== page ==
Rethinking Christian Zionism
08/26/2010 - 12:04
James Besser

There's a modest buzz this week about Steven Weiss' panegyric to Christian Zionists in Slate with the provocative title “The Uncircumcised Israel Lobby.”

I've read a lot of defenses of these groups, but I have to say Weiss offers the most convincing argument that the motives of these lovers of Zion are pure, in a way, and not harmful and maybe helpful to the Jewish state.

But I also think he misses some key points.

He is correct, mostly, when he argues that their support has nothing to do with converting the Jews. That's an old objection, and it's probably no longer valid, at least for a majority of those who call themselves Christian Zionists.

He argues they don't push a right-wing agenda in Israel and that groups like Christians United for Israel (CUFI) support Israel, not any particular political faction there.

Maybe. CUFI has done a pretty good job in the last few years of not criticizing Israeli policies I suspect some of its leaders dislike. While John Hagee Ministries funded Im Tirtzu , it dropped the controversial Israeli group like a hot potato when confronted with some of the group's more radical actions and positions.

The question I have: what will their position be if Bibi Netanyahu inks a deal with the Palestinians that gives back most of the West Bank and finds a compromise formula on Jerusalem? That will be the real test; will they say, “great, that's what Israel's democratically elected government wants?” Or will they side with the Israeli groups that will vehemently oppose any new pullouts?

We simply don't know the answer to that. I'm not sure the leaders of Christian Zionist groups know what they'd do under that scenario.

Then Weiss gets into the issue of apocalyptic theology – the “biggie,” he calls it.

He dismisses arguments that “Christian Zionists [are] just looking to gather Jews in Israel to bring back Jesus, get the rapture rolling, and engage in mass slaughter of those who won't be saved.” Why aren't they? Because they are “dispensational premillenialists, who don't think there's single thing they can do to hasten or delay the Messiah.”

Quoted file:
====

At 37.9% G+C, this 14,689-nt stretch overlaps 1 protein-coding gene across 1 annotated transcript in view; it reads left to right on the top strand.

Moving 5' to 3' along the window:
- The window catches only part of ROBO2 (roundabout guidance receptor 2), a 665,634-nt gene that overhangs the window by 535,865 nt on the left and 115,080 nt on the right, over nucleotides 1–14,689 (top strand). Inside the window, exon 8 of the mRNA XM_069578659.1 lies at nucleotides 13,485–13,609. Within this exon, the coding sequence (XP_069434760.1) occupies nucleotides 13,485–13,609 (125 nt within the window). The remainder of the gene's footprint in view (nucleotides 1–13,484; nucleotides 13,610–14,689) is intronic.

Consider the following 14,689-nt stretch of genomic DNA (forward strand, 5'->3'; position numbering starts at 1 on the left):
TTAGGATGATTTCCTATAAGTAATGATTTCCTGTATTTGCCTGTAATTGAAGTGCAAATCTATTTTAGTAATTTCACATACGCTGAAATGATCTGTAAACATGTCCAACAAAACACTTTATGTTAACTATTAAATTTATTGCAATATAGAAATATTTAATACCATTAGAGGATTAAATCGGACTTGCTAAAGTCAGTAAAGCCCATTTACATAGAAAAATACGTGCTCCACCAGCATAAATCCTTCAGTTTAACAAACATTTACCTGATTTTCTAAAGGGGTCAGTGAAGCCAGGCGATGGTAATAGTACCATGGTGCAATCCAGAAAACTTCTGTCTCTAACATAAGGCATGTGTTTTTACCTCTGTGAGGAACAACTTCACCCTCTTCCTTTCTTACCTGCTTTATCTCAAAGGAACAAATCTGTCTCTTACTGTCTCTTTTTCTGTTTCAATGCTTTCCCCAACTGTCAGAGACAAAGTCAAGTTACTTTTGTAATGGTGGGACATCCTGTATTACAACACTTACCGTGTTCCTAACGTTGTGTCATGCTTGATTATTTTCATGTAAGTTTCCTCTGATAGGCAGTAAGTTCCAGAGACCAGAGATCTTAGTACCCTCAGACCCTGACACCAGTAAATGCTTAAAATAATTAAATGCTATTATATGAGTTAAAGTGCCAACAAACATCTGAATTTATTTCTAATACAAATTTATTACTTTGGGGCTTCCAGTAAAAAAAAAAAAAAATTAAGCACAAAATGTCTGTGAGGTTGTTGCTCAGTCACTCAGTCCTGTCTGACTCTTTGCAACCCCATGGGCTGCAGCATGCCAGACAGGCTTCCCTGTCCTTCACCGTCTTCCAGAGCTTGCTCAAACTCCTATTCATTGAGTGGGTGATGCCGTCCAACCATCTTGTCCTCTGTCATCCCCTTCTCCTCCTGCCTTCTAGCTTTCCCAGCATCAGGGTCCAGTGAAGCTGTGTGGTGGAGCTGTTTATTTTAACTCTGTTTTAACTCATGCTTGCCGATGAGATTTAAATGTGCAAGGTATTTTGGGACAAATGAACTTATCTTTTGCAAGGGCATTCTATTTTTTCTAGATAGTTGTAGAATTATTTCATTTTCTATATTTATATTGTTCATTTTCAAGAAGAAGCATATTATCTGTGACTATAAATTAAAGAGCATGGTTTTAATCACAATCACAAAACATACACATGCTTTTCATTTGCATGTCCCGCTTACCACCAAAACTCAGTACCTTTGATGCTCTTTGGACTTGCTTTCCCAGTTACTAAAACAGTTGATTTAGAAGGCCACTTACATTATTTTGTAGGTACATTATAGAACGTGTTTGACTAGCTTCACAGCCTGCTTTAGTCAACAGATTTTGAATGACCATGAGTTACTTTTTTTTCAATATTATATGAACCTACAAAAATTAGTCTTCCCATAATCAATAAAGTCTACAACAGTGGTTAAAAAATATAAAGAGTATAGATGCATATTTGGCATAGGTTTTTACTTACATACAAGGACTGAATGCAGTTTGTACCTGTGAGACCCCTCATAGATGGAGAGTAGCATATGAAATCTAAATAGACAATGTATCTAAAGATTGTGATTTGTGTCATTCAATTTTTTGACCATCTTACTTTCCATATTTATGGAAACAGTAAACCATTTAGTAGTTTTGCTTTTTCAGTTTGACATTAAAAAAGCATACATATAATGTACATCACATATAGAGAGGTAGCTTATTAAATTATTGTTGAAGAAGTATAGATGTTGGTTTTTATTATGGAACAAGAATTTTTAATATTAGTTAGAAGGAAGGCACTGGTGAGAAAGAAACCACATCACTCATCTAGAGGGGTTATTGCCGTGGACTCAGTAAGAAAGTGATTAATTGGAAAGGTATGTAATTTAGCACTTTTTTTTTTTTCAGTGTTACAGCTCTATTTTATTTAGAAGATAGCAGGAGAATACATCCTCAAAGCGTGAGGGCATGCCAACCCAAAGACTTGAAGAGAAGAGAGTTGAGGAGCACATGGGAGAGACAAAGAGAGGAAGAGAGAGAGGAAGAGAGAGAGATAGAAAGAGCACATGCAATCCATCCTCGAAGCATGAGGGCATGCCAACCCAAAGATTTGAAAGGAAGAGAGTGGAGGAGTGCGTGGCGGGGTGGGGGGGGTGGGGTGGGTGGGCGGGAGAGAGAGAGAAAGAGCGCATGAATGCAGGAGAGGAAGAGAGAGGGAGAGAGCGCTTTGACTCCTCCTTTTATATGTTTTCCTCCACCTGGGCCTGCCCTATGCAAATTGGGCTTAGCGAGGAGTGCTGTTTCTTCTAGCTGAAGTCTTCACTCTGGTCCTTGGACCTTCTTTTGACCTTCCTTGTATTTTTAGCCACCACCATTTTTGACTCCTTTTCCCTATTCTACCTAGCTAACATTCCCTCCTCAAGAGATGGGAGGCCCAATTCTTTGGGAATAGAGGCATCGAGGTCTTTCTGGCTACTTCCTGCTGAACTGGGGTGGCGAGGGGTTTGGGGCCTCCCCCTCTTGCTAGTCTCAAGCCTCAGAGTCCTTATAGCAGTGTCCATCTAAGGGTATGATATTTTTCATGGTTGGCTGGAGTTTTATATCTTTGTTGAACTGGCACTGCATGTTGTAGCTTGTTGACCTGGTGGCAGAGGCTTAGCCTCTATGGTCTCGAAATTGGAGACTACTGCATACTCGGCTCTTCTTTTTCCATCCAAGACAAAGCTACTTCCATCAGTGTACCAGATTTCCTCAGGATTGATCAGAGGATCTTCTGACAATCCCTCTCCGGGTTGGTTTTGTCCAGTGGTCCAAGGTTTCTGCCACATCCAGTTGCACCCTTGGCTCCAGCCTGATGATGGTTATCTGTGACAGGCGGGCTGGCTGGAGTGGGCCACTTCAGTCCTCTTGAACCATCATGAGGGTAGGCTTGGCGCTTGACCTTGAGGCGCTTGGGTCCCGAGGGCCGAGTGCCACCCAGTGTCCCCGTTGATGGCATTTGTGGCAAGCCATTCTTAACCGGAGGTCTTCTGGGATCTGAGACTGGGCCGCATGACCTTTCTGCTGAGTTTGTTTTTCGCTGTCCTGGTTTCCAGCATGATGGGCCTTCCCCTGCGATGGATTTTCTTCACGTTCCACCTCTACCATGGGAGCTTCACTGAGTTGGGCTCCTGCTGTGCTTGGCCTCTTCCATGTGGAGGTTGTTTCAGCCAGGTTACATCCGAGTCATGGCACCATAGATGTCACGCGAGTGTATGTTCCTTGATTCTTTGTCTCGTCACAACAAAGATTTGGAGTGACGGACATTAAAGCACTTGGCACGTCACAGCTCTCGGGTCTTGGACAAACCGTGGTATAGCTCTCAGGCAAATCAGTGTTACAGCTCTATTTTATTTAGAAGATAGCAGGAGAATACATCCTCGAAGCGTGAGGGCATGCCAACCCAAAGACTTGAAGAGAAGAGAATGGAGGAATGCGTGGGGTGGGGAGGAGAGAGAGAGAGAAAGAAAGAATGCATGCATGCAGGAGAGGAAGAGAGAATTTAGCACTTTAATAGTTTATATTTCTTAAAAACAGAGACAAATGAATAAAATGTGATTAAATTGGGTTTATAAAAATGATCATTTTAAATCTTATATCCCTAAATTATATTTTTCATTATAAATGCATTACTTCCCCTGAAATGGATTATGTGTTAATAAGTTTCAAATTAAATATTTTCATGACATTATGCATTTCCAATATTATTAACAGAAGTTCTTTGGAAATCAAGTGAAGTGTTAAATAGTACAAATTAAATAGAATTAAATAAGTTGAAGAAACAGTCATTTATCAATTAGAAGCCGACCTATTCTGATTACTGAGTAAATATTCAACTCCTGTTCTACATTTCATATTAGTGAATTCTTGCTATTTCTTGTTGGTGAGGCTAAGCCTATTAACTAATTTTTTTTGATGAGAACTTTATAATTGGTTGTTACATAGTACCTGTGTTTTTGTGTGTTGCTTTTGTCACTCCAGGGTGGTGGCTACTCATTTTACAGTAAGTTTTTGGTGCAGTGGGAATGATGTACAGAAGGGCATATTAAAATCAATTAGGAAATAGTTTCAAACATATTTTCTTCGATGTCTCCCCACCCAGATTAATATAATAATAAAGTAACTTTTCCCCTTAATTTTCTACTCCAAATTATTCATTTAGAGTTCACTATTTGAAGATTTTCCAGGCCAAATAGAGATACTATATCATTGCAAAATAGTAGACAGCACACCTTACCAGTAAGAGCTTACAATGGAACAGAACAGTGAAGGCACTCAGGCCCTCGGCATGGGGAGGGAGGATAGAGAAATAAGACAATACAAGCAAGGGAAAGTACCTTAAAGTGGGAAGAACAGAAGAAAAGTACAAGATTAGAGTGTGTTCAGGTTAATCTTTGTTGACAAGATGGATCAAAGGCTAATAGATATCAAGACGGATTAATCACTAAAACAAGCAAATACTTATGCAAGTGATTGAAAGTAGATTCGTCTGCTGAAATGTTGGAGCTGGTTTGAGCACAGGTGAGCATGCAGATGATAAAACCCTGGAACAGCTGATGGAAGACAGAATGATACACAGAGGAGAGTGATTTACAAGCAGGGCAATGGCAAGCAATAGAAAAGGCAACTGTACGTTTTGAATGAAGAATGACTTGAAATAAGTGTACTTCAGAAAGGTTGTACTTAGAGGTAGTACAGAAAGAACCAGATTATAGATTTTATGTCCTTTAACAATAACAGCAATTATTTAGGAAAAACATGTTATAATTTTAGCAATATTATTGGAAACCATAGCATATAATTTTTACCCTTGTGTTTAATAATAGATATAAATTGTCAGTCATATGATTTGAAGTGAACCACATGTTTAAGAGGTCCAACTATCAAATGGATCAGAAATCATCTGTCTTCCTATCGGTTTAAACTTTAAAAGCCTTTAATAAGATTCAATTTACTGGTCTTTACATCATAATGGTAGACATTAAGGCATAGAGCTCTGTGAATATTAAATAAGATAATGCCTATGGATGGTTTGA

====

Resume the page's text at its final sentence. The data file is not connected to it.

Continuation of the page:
That's a simplification of an enormously complex set of beliefs.

I've been covering these guys for two decades; I've read countless of their books and watched their sermons. The more I get into it, the more I realize this is a gigantic tangle of different theories about a set of core beliefs – that the “Second Coming” is coming soon, that a restored Israel is part of the prophetic scenario, that there will be tremendous “end time” battles that won't be good for Israel or the Jews.

I used to think many of them wanted to use public policy to hasten the great battles of Armageddon. Today I'm not so sure; the Christian Zionist movement has evolved in many ways.

But isn't it also a problem if they see these horrible events as inevitable – and if they are thrusting themselves into the vortex of the debate over Middle East policy with that as their frame of reference?

How will they relate to an Israel that seems on the road to a comprehensive, negotiated peace – should that day ever come? I hear a lot of mixed messages from the Christian Zionists I've talked to, and I can't answer the question.

Finally, Weiss is all gaga about how Christians at these conferences greet him with sincere-seeming expressions of love.

I've experienced the same thing, but in talking to these great admirers, I hear a wide range of beliefs driving that love. I'm not suggesting it's insincere; I am suggesting it's more complex than these surface expressions suggest. Sometimes it comes with baggage (“I love you because you're part of this great end-times scenario, and oh yeah, you're probably going to fry in the last-days battles”), sometimes it's pretty simple (“I love you because the Bible commands it.”) Generalizations are dangerous in looking at these groups.

Mostly, what I'm getting at is that we have to have a clearheaded, open and informed debate about this recent development in the pro-Israel cosmos. I've talked to countless Jewish leaders and activists about the subject, and mostly their response is: “don't bother me with the details, they support Israel, that's all there is to it.”

To this day I haven't encountered a single Jewish leader who has read the books on prophecy written by some of these Christian Zionist leaders or listened to their religious teachings. I haven't found one who can speak intelligently about the wide variety of beliefs that exist under the broad umbrella of Christian Zionism.

That's probably a mistake, since the rise of Christian Zionism as a religious/political movement is already reshaping the pro-Israel world in myriad ways.

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